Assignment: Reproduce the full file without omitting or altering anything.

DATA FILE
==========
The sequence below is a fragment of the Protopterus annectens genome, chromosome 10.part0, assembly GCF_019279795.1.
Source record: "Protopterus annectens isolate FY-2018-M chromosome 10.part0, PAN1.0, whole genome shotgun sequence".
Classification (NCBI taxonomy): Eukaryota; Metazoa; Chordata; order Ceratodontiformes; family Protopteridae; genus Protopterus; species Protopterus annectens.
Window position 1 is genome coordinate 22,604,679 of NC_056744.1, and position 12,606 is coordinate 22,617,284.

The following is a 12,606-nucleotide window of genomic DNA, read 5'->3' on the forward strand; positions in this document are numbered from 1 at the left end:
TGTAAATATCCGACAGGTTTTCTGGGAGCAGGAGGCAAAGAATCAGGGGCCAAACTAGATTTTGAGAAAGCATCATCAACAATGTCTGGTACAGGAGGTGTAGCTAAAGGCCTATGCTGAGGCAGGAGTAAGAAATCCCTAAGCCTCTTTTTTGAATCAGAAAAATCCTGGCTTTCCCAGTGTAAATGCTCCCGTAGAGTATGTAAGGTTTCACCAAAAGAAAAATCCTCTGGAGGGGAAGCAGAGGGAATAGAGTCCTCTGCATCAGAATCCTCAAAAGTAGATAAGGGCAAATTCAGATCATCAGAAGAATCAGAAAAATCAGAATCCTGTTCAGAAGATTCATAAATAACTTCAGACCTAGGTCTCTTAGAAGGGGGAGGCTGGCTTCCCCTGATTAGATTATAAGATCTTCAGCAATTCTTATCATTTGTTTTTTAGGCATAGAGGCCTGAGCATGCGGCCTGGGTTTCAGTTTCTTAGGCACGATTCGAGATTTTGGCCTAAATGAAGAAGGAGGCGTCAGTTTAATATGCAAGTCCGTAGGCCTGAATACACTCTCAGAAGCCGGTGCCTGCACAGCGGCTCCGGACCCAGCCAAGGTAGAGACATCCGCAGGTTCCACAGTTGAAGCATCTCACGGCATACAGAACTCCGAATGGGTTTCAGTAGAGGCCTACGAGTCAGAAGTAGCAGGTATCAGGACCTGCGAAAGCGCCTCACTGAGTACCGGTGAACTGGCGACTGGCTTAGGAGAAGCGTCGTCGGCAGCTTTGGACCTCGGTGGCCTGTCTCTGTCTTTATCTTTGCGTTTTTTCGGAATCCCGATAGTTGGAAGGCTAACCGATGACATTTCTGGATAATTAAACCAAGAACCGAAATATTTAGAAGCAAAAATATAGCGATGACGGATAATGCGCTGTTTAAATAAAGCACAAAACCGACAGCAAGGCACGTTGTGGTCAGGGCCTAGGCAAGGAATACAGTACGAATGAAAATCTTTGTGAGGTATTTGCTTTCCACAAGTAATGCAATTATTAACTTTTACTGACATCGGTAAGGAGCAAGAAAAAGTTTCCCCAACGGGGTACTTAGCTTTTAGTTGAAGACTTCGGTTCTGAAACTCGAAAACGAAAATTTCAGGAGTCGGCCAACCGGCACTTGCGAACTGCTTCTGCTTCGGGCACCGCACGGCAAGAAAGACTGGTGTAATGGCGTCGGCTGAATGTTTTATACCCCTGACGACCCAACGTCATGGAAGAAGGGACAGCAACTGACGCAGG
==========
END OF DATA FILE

The sequence below is a fragment of the Protopterus annectens genome, chromosome 10.part0, assembly GCF_019279795.1.
Source record: "Protopterus annectens isolate FY-2018-M chromosome 10.part0, PAN1.0, whole genome shotgun sequence".
Classification (NCBI taxonomy): Eukaryota; Metazoa; Chordata; order Ceratodontiformes; family Protopteridae; genus Protopterus; species Protopterus annectens.
Window position 1 is genome coordinate 22,604,679 of NC_056744.1, and position 12,606 is coordinate 22,617,284.

The following is a 12,606-nucleotide window of genomic DNA, read 5'->3' on the forward strand; positions in this document are numbered from 1 at the left end:
TGTAAATATCCGACAGGTTTTCTGGGAGCAGGAGGCAAAGAATCAGGGGCCAAACTAGATTTTGAGAAAGCATCATCAACAATGTCTGGTACAGGAGGTGTAGCTAAAGGCCTATGCTGAGGCAGGAGTAAGAAATCCCTAAGCCTCTTTTTTGAATCAGAAAAATCCTGGCTTTCCCAGTGTAAATGCTCCCGTAGAGTATGTAAGGTTTCACCAAAAGAAAAATCCTCTGGAGGGGAAGCAGAGGGAATAGAGTCCTCTGCATCAGAATCCTCAAAAGTAGATAAGGGCAAATTCAGATCATCAGAAGAATCAGAAAAATCAGAATCCTGTTCAGAAGATTCATAAATAACTTCAGACCTAGGTCTCTTAGAAGGGGGAGGCTGGCTTCCCCTGATTAGATTATAAGATCTTCAGCAATTCTTATCATTTGTTTTTTAGGCATAGAGGCCTGAGCATGCGGCCTGGGTTTCAGTTTCTTAGGCACGATTCGAGATTTTGGCCTAAATGAAGAAGGAGGCGTCAGTTTAATATGCAAGTCCGTAGGCCTGAATACACTCTCAGAAGCCGGTGCCTGCACAGCGGCTCCGGACCCAGCCAAGGTAGAGACATCCGCAGGTTCCACAGTTGAAGCATCTCACGGCATACAGAACTCCGAATGGGTTTCAGTAGAGGCCTACGAGTCAGAAGTAGCAGGTATCAGGACCTGCGAAAGCGCCTCACTGAGTACCGGTGAACTGGCGACTGGCTTAGGAGAAGCGTCGTCGGCAGCTTTGGACCTCGGTGGCCTGTCTCTGTCTTTATCTTTGCGTTTTTTCGGAATCCCGATAGTTGGAAGGCTAACCGATGACATTTCTGGATAATTAAACCAAGAACCGAAATATTTAGAAGCAAAAATATAGCGATGACGGATAATGCGCTGTTTAAATAAAGCACAAAACCGACAGCAAGGCACGTTGTGGTCAGGGCCTAGGCAAGGAATACAGTACGAATGAAAATCTTTGTGAGGTATTTGCTTTCCACAAGTAATGCAATTATTAACTTTTACTGACATCGGTAAGGAGCAAGAAAAAGTTTCCCCAACGGGGTACTTAGCTTTTAGTTGAAGACTTCGGTTCTGAAACTCGAAAACGAAAATTTCAGGAGTCGGCCAACCGGCACTTGCGAACTGCTTCTGCTTCGGGCACCGCACGGCAAGAAAGACTGGTGTAATGGCGTCGGCTGAATGTTTTATACCCCTGACGACCCAACGTCATGGAAGAAGGGACAGCAACTGACGCAGG